In many applications in computational science and engineering the solution of a partial differential
equation is sought for, often these applications demand a huge amount of compute power or memory, thus
requiring the use of supercomputers.
For many problems multigrid methods are optimal solvers. By optimality we mean that the convergence
rate is bounded from above independently from the system size and that the number of arithmetic
operations grows linear with the system size. Multigrid methods have been developed especially for the
solution of linear systems that arise when partial differential equations are discretized. They rely
on a grid hierarchy that is available naturally when structured grids are used. If this is not the
case, other, more expensive techniques like algebraic multigrid have to be used. Besides allowing for
the use of computationally cheaper geometric multigrid methods, the presence of structure also enables
to use more efficient implementations on modern computer architectures, including GPUs or vector units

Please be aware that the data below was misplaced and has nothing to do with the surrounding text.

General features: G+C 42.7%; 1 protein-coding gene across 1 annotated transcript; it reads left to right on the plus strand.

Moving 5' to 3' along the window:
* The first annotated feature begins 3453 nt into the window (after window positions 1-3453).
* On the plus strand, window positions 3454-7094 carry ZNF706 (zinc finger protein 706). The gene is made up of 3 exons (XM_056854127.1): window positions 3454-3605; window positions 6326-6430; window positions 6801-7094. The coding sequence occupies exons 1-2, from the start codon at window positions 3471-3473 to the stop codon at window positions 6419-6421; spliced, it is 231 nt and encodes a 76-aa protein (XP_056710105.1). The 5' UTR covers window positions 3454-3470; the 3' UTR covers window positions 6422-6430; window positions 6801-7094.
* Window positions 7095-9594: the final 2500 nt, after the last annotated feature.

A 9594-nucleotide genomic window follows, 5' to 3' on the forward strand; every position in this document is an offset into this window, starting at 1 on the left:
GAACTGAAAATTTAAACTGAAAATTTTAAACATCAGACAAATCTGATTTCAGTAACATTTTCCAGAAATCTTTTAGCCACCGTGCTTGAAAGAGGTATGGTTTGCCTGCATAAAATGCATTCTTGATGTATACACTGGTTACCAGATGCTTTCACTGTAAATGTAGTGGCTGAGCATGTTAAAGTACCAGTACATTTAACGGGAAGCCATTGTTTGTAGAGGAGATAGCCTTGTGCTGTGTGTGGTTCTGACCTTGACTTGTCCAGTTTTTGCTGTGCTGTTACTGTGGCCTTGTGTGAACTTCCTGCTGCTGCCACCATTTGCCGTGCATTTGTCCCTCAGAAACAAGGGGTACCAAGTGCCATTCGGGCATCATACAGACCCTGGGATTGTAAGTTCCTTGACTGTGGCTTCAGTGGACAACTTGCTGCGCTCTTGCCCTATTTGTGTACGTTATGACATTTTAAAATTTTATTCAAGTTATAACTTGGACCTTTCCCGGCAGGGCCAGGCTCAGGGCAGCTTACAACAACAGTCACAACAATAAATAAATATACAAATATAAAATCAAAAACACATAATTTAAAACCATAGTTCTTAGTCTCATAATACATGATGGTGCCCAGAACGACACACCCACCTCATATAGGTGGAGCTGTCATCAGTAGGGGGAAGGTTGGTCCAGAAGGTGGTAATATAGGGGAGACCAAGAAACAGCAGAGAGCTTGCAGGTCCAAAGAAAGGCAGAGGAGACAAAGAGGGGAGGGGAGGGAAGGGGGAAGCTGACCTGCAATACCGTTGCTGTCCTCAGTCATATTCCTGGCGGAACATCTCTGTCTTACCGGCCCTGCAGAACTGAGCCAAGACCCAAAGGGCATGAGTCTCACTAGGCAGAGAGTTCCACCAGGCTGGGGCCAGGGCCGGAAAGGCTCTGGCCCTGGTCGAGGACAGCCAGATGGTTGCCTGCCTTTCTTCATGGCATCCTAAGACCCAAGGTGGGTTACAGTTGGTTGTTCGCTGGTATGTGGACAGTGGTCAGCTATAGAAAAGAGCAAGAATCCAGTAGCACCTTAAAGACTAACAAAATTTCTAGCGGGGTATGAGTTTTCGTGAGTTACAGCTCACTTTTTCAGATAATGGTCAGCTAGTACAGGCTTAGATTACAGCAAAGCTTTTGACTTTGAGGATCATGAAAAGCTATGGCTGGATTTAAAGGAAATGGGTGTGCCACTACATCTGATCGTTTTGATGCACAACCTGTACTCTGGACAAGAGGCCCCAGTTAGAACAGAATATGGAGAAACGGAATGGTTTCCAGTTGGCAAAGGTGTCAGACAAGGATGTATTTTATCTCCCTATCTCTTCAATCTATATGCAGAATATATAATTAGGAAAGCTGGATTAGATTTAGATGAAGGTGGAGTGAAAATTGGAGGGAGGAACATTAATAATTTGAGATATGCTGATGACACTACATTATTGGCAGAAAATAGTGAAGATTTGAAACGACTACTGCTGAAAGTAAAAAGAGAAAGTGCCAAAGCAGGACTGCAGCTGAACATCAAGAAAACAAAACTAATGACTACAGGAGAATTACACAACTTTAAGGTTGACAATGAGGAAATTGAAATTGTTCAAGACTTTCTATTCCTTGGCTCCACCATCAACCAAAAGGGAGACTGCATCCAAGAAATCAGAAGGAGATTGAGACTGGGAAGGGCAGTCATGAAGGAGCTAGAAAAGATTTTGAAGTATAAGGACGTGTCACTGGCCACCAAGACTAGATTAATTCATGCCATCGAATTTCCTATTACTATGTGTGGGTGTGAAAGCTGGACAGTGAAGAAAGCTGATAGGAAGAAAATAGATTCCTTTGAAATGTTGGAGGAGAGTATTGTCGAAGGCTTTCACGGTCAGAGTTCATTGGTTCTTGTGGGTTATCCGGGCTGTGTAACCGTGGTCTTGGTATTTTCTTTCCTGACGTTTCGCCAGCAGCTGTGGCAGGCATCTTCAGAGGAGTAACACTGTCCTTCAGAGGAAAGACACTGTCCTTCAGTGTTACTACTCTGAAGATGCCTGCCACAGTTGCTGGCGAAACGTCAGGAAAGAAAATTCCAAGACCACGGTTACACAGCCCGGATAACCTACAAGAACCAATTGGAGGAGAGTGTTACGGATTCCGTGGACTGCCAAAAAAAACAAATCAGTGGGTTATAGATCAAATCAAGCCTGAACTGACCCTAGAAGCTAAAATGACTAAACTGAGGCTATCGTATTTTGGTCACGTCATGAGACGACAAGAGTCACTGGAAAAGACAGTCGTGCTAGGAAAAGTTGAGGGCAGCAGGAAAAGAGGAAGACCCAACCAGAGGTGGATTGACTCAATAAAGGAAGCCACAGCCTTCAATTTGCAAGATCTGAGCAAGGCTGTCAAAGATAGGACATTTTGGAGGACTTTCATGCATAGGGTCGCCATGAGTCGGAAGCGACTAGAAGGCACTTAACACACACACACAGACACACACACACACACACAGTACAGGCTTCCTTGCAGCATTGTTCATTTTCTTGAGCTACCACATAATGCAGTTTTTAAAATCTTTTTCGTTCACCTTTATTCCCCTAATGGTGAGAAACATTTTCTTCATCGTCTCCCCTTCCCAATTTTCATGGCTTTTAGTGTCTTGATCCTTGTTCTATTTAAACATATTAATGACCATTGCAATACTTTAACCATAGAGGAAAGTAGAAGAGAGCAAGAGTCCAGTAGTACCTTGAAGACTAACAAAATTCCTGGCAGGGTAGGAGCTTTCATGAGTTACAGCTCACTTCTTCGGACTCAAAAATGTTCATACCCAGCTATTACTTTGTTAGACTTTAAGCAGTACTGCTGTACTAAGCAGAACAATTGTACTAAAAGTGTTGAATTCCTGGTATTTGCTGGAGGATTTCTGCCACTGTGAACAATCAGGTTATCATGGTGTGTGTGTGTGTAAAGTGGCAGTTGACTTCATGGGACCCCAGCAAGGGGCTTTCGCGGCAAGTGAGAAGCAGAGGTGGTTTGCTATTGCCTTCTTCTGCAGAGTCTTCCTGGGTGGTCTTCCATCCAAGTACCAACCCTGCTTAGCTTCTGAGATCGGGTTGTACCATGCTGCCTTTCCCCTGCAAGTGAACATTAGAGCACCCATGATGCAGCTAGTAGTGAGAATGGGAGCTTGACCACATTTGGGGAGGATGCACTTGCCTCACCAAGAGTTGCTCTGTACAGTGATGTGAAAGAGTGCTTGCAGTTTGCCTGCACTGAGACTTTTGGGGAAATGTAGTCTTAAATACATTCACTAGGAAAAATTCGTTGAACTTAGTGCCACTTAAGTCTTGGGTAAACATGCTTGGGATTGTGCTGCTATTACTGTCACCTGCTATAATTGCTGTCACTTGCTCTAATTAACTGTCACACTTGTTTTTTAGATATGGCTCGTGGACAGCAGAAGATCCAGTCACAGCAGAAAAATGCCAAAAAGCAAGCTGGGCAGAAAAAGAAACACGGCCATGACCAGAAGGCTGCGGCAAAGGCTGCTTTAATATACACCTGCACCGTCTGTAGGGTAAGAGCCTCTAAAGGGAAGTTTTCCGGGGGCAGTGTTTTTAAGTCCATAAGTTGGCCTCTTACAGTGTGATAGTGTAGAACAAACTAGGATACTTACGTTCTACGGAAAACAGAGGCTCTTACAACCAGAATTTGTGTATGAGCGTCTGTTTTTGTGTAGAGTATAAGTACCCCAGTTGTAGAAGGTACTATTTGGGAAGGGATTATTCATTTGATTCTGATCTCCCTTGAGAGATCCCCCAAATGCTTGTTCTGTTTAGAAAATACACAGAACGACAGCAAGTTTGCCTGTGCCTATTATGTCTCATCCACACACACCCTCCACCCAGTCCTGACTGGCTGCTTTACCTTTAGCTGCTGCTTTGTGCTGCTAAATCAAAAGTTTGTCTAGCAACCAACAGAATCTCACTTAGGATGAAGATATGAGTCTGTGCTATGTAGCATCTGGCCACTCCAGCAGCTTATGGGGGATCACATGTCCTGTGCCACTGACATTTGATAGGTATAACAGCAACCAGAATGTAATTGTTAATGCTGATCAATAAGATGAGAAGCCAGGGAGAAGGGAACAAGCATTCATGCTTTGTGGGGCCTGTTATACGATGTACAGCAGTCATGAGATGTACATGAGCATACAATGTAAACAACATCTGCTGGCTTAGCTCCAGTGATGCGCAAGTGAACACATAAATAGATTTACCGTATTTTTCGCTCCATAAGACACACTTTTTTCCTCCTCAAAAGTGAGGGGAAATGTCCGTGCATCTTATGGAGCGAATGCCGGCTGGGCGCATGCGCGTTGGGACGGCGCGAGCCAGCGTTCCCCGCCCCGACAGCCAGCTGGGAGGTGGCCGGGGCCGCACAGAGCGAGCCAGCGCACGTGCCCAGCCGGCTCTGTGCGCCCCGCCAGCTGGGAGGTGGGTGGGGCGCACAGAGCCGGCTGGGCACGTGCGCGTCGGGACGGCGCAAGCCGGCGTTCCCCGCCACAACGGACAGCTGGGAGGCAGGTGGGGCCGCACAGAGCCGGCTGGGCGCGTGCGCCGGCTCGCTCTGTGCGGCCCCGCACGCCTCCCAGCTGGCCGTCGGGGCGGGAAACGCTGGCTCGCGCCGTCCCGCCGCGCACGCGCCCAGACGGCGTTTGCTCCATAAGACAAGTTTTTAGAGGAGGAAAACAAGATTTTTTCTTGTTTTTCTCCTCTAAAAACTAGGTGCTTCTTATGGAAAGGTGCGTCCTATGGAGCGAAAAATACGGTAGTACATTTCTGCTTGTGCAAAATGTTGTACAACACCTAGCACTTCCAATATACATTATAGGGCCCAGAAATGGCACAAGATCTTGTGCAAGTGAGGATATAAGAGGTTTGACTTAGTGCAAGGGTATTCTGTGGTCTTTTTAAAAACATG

in general.
We work on highly scalable multigrid methods on high performance computers and accelerators. This
includes the design and analysis of coarse grid and grid transfer operators, as well as the
development of smoothers with a special emphasize on scalability. E.g., block smoothers that posses a
higher arithmetic complexity and better smoothing properties, resulting in shorter time to solution.
Additionally, for time-dependent problems parallelization in time is employed.
In the talk our work on block smoothers and analysis techniques will be presented. Further, results on
different parallel architectures will be shown, including the solution of parabolic PDEs using
parallelization in time.